“But there is much more about PTP that is less than transparent, including its sources of funding and its overall agenda. As a 501(c)(4) nonprofit, PTP may keep its donors’ identities secret and spend money in electoral campaigns, so long as political activity doesn’t consume the majority of its time and money.

“Despite its nonpartisan billing, Brown’s nonprofit used Revolution Agency, a Republican consulting firm, to produce the mayoral attack ad. Its partners include Mike Murphy, a well-known pundit and former Romney strategist; Mark Dion, former chief of staff to Sen. Pat Toomey (R-Pa.); and Evan Kozlow, former deputy director of the National Republican Congressional Committee. The domain name for PTP’s website was registered by two Revolution employees: Jeff Bechdel, Mitt Romney’s former Florida spokesman, and Matt Leonardo, who describes himself as “happily in self-imposed exile from advising Republican candidates.”

“Another consulting firm working with Brown’s group is Tusk Strategies, which helped launch Rhee’s StudentsFirst. Advertising disclosure forms filed by PTP list Tusk’s phone number, and a copy of PTP’s sexual-misconduct pledge—since scrubbed from its website—identified its author as a Tusk employee. (Tusk and Revolution declined to comment. Brown referred all questions to her PR firm—the same one used by StudentsFirst.)….

“Brown’s group paints the unions as the main obstacles to a crackdown on predators. Yet Randi Weingarten, the president of the American Federation of Teachers, says that the union’s New York City chapter already has a zero-tolerance policy in its contract, and that AFT only protects its members against “false allegations.” New York state law also mandates that any teacher convicted of a sex crime be automatically fired. It is the law, not union contracts, that requires that an independent arbitrator hear and mete out punishment in cases of sexual misconduct that fall outside criminal law. The quickest route to changing that policy may be lobbying lawmakers in Albany, not hammering teachers and their unions.”

Paul Thomas believes that the Common Core standards do not answer any of the most pressing problems in American education, most of which are economic and social, not pedagogical.

In this post, he commends Randi Weingarten for turning against VAM but worries that states will push ahead with it anyway. He expresses the hope that AFT will take the next logical step and recognize that the Common Core standards are not a great new idea but rather a continuation of the standards-based, test-based reform that characterizes NCLB and Race to the Top. These strategies always leave those with the least far behind. They never close the achievement gap. They reflect it.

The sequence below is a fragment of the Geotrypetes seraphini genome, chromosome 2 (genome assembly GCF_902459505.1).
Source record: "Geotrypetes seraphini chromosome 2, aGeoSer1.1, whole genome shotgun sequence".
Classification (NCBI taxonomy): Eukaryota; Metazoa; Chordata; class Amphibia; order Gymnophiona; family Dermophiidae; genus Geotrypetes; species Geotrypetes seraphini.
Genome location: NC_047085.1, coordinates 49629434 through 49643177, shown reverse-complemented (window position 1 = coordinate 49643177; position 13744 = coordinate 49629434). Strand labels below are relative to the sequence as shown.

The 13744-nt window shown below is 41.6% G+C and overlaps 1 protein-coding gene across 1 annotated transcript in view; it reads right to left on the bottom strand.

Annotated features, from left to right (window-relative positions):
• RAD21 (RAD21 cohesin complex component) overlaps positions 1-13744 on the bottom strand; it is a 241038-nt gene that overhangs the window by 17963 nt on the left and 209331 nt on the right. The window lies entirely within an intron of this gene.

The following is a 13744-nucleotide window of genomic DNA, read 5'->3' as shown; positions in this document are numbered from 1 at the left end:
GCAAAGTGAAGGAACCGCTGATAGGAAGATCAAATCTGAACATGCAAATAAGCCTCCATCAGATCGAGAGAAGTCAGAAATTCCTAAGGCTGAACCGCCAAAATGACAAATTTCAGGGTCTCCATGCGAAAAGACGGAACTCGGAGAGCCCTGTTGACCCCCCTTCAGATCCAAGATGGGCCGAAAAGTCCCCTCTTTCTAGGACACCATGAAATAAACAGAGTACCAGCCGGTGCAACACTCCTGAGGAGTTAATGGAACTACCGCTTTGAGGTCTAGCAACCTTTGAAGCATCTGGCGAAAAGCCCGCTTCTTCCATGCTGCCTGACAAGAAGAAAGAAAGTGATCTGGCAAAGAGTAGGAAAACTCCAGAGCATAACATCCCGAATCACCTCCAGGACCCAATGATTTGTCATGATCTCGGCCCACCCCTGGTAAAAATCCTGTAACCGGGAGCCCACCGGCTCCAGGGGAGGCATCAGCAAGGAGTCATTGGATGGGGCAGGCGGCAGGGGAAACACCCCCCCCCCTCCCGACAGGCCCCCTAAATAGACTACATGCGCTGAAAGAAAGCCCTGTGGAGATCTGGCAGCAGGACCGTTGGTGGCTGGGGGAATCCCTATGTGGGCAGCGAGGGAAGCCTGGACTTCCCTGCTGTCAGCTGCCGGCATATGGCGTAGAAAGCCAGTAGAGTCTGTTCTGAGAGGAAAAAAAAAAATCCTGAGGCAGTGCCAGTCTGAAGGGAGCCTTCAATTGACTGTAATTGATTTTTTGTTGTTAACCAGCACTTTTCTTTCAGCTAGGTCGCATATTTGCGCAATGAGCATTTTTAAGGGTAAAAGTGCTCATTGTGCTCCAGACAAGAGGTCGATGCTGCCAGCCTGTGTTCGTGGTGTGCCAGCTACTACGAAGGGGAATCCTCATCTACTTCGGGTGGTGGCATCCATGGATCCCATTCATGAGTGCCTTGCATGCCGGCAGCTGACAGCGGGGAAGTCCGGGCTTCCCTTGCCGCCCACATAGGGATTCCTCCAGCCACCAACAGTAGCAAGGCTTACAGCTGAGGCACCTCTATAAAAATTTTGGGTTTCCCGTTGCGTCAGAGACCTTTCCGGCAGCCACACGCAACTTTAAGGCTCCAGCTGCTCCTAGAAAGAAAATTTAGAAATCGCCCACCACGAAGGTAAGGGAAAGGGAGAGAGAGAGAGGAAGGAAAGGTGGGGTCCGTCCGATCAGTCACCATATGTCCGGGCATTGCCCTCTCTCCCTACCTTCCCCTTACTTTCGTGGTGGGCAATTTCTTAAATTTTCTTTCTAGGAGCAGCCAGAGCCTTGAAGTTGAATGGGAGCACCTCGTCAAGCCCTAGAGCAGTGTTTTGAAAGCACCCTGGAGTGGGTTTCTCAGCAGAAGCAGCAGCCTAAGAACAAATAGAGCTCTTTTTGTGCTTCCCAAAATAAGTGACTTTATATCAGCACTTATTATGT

He writes:

It is now time for leaders in education—including political leaders, union leaders, professional organization leaders—to acknowledge the historical record on standards-based accountability, the research base on standards-based accountability, and the real-world consequences related to standards-based accountability; and then, CC should be rejected, the real problems facing schools should be identified, and a new reform paradigm embraced.

AFT and Weingarten could offer a brave and powerful voice in that fight, and it would be welcomed.


Mercedes Schneider, who teaches high school English in Louisiana, saw a photo of an ominous 5-story-high billboard in Times Square, New York City, attacking teachers’ unions. She knew who paid for the ad: the so-called Center for Union Facts. Schneider had already written about this corporate public relations firm, and the billboard got her thinking about who might have funded this particular hit job.

I might add that CUF, which has access to very few actual “facts” but a huge supply of vitriol, is also running radio ads on local stations in New York City, attacking the teachers’ union, blaming the union for low test scores, and calling for merit pay and other non-solutions. Its goal, as I wrote earlier, is to demonize the unions. Its own “solutions” are not research-based. Its goal is to destroy collective bargaining.